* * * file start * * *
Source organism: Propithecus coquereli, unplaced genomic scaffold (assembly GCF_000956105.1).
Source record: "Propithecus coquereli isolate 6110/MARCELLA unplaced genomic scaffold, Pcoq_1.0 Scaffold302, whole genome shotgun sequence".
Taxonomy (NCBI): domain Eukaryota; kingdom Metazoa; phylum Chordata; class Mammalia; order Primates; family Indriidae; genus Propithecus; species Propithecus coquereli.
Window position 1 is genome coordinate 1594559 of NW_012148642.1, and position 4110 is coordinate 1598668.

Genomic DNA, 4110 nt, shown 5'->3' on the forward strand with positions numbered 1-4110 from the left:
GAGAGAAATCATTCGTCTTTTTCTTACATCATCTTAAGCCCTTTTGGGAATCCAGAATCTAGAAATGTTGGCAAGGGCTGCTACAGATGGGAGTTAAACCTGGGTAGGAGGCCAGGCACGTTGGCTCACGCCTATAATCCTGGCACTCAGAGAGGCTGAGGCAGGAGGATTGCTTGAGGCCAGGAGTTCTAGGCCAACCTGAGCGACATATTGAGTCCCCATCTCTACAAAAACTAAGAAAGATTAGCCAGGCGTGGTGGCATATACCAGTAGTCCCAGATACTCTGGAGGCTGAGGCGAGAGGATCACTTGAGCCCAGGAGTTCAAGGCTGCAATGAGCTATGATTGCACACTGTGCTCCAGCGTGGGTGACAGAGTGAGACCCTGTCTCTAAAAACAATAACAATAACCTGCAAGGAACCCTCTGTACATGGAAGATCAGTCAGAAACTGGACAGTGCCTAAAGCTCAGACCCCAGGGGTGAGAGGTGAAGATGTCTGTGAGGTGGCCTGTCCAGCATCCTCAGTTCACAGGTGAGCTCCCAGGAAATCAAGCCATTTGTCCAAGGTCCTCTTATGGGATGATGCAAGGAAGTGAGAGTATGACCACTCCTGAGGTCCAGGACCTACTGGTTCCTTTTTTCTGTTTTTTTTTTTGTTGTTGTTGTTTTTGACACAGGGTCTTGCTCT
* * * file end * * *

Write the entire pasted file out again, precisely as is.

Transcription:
Source organism: Propithecus coquereli, unplaced genomic scaffold (assembly GCF_000956105.1).
Source record: "Propithecus coquereli isolate 6110/MARCELLA unplaced genomic scaffold, Pcoq_1.0 Scaffold302, whole genome shotgun sequence".
Taxonomy (NCBI): domain Eukaryota; kingdom Metazoa; phylum Chordata; class Mammalia; order Primates; family Indriidae; genus Propithecus; species Propithecus coquereli.
Window position 1 is genome coordinate 1594559 of NW_012148642.1, and position 4110 is coordinate 1598668.

Genomic DNA, 4110 nt, shown 5'->3' on the forward strand with positions numbered 1-4110 from the left:
GAGAGAAATCATTCGTCTTTTTCTTACATCATCTTAAGCCCTTTTGGGAATCCAGAATCTAGAAATGTTGGCAAGGGCTGCTACAGATGGGAGTTAAACCTGGGTAGGAGGCCAGGCACGTTGGCTCACGCCTATAATCCTGGCACTCAGAGAGGCTGAGGCAGGAGGATTGCTTGAGGCCAGGAGTTCTAGGCCAACCTGAGCGACATATTGAGTCCCCATCTCTACAAAAACTAAGAAAGATTAGCCAGGCGTGGTGGCATATACCAGTAGTCCCAGATACTCTGGAGGCTGAGGCGAGAGGATCACTTGAGCCCAGGAGTTCAAGGCTGCAATGAGCTATGATTGCACACTGTGCTCCAGCGTGGGTGACAGAGTGAGACCCTGTCTCTAAAAACAATAACAATAACCTGCAAGGAACCCTCTGTACATGGAAGATCAGTCAGAAACTGGACAGTGCCTAAAGCTCAGACCCCAGGGGTGAGAGGTGAAGATGTCTGTGAGGTGGCCTGTCCAGCATCCTCAGTTCACAGGTGAGCTCCCAGGAAATCAAGCCATTTGTCCAAGGTCCTCTTATGGGATGATGCAAGGAAGTGAGAGTATGACCACTCCTGAGGTCCAGGACCTACTGGTTCCTTTTTTCTGTTTTTTTTTTTGTTGTTGTTGTTTTTGACACAGGGTCTTGCTCT